So for example in the Jon McNaughton thread I think he's hypocritical for calling out Obama's golfing habit. And while this is speculation I suspect he already has concluded that Obama is terrible and the golf helps support that conclusion whereas I doubt he's even spent a moment considering Donald Trump's golfing because he already considers him a Messianic character.

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Rakeesh
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It's a broader discussion, but I admit I don't see any value at all in the notion of 'this is true, so I won't let things shake my belief'. I think that sort of thinking is at best lazy and at worst seriously dangerous, and at all levels simply bad thinking. I also can't see the value of faith on its own terms if one decides to simply ignore given challenges to it.

Furthermore, on its own terms I'm not sure what I'm meant to think about a religious figure, much less a deity, that *wants* followers to ignore challenges to faith.

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JanitorBlade
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Consider, that ideas *often* have a net positive or net negative impact and contain varying levels of truth. I find the idea "This is what I choose to believe and I won't let anything shake that belief" to be one of those net negative ideas.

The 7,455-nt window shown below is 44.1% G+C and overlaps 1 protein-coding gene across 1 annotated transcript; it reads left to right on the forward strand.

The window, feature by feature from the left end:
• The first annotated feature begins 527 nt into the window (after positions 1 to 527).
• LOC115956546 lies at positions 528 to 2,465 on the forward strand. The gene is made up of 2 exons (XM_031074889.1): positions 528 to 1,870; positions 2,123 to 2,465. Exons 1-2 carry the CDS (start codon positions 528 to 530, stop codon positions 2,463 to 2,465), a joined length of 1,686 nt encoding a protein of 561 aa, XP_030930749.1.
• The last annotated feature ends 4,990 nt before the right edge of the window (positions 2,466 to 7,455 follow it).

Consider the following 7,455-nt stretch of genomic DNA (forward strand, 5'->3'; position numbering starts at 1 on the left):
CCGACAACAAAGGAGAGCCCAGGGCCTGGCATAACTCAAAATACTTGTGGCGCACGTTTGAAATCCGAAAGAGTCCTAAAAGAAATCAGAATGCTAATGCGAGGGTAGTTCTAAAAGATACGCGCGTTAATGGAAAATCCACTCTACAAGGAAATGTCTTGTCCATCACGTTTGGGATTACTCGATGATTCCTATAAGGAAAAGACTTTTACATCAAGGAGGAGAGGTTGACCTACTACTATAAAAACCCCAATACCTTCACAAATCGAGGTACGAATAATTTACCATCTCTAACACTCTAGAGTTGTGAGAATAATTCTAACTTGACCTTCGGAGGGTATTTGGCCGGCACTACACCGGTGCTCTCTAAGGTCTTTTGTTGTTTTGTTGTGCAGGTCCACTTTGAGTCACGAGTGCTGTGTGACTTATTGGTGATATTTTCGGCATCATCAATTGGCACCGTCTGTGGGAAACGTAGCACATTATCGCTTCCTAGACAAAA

I once got into a discussion with King of Men about this principle. Essentially he was arguing that I can't prove that God isn't in fact maliciously lying to everybody and is actually an evil entity. I agreed, that I could not. But if I was pressed to choose to trust that God is good or that God is evil, both possibilities being equal, I would *choose* to trust that God is good because I'd rather trust in the possibility of a loving God than the possibility of an evil one.

There were several very deeply spiritual experiences that led me to meeting/marrying Katherine. But I cannot prove for anybody else that they were not the product of my own mind. I can't even logically explain why it couldn't have happened some other way if God's running the show.

I think (ironically) that is as it should be. I think there's a useful truth that sometimes we have to make a choice to believe in something though we can never fully defend choosing that idea from criticisms, counter-evidence, etc.